If this is not the case and the horse lacks energy, it should be given cereal-rich concentrated feed. Since eating cereals produces less saliva to buffer stomach pH than eating hay does, and since the breakdown of cereals through intestinal bacteria (intestinal flora) also produces acid in the digestive tract, the pH value decreases, leading to irritation of the mucous membranes in the stomach and intestines.

The consequences are lesions and ulcers on the mucous membrane. Oil, on the other hand, can be used for horses that are sensitive to the feeding of concentrated feed, as it provides energy, but at the same time does not increase the acid production due to degradation in the intestine. Of course, one should note the oil’s digestibility and proportion of omega-3 fatty acids.

Linseed and fish oil are particularly suitable, although many horses don’t like the taste of fish oil.

Palm oil is less suitable for horses as its high melting point makes it more difficult to digest. Olive oil is also not suitable because it has a high content of omega-6 fatty acids – a high level of which is often found in the diet anyway, and various studies have linked these to inflammatory processes.

VITAMIN C

Vitamin C plays an important role as an activator of cell metabolism and in protection against infections. It also has antioxidant properties and protects other vitamins from decay. Unlike humans, horses can synthesise sufficient amounts of vitamin C in the colon. Vitamin C is also contained in feeds such as grass, hay and carrots. However, synthesis may not be sufficient in horses subjected to heavy stress, athletic or otherwise. You should therefore reduce stress and prevent gastric ulcers long-term, because these bring additional stress to your horse – a vicious circle!  This lowers the risk of vitamin C deficiency, which itself brings the risk of infection.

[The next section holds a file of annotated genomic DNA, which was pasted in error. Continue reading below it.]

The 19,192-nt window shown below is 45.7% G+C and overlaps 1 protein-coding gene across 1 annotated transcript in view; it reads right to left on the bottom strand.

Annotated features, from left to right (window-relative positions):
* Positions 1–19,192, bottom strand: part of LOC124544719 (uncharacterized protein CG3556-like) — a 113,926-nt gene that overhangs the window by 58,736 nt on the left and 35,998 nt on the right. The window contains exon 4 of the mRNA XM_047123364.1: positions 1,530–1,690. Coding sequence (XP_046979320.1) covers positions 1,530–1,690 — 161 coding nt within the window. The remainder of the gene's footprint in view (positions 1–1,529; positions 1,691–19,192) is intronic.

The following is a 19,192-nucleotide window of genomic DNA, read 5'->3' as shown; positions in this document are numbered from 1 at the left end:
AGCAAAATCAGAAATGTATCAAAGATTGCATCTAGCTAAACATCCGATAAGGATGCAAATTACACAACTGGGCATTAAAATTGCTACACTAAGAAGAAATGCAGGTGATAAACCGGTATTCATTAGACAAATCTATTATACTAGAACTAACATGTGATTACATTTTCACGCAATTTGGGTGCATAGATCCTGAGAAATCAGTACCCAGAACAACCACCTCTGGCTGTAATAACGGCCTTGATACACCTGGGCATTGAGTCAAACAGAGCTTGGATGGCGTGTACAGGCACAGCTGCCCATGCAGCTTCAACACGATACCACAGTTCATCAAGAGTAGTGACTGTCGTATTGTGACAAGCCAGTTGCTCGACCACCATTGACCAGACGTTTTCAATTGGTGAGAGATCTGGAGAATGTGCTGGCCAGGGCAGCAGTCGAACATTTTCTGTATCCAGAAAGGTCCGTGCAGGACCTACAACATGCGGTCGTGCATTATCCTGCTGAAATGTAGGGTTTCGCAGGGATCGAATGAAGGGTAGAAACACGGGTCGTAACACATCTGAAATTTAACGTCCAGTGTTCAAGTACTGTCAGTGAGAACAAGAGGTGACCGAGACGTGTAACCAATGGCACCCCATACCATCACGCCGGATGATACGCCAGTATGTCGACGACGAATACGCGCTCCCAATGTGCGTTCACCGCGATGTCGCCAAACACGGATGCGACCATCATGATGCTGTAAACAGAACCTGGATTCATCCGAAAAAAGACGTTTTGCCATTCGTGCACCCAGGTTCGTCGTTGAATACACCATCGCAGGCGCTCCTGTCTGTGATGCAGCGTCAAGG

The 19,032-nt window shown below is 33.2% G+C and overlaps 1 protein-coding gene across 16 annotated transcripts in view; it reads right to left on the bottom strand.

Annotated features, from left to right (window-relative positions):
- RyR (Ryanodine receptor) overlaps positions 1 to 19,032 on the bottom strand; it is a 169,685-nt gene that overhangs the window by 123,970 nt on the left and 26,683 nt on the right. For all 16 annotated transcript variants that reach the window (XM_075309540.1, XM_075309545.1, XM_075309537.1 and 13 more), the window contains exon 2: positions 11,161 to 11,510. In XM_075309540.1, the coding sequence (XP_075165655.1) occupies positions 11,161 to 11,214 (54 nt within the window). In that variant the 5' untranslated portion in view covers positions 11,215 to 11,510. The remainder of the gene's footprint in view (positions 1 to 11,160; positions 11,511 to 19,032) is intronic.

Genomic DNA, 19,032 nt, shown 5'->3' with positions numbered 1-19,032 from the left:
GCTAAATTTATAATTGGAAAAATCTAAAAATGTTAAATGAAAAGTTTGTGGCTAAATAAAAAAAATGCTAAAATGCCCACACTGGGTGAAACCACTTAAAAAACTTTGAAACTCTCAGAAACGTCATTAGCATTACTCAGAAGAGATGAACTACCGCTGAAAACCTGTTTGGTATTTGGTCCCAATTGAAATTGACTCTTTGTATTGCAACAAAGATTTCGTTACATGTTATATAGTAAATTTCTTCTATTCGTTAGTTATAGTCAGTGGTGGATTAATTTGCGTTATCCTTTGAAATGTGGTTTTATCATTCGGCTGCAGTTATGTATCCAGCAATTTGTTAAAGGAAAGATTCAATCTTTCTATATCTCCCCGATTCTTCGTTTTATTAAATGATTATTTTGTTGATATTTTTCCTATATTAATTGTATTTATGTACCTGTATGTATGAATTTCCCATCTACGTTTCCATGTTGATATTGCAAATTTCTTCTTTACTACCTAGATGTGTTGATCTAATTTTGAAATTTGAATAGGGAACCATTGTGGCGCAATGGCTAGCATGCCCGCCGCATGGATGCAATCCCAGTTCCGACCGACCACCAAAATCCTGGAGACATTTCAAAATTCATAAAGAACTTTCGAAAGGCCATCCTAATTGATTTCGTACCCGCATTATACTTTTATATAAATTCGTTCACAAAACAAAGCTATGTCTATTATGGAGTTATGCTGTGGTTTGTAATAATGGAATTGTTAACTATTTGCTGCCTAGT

LINSEED

Linseed is a popular supplementary food for sensitive stomachs and for horses that tend to have moulting problems. Linseed has a positive effect on the digestive tract due to its mucus and fibre content. The mucilaginous substances of linseed line the stomach and intestinal walls and have a positive calming effect on the gastrointestinal mucous membranes. This in turn allows for better nutrient absorption. Their high fat content and the ratio of unsaturated fatty acids provides horses with energy and has a positive effect on the coat. The linseed oil contained in linseeds is high in omega-3 fatty acids. These triple unsaturated fatty acids neutralise arachidonic acid, which triggers many inflammatory processes in the body.

The downside to linseeds is that they contain cyanogenic glucosides, precursors to prussic acid. They are broken down in the body into components by the enzyme linase, contained in linseed. This releases prussic acid. It is therefore recommended to either boil the linseed before feeding, which will have a positive effect on mucus formation, but will also destroy the heat-sensitive omega-3 fatty acids. Cooking for at least 10 minutes renders the linase inactive, preventing the release of prussic acid in the intestinal tract. If you feed your horse uncooked linseed, do not exceed a quantity of 100-120 g per day. Raw linseeds should be ground before feeding to release their valuable substances.

An alternative to common brown linseed is golden linseed, which contains less prussic acid-containing glucosides but is also less rich in omega-3 fatty acids.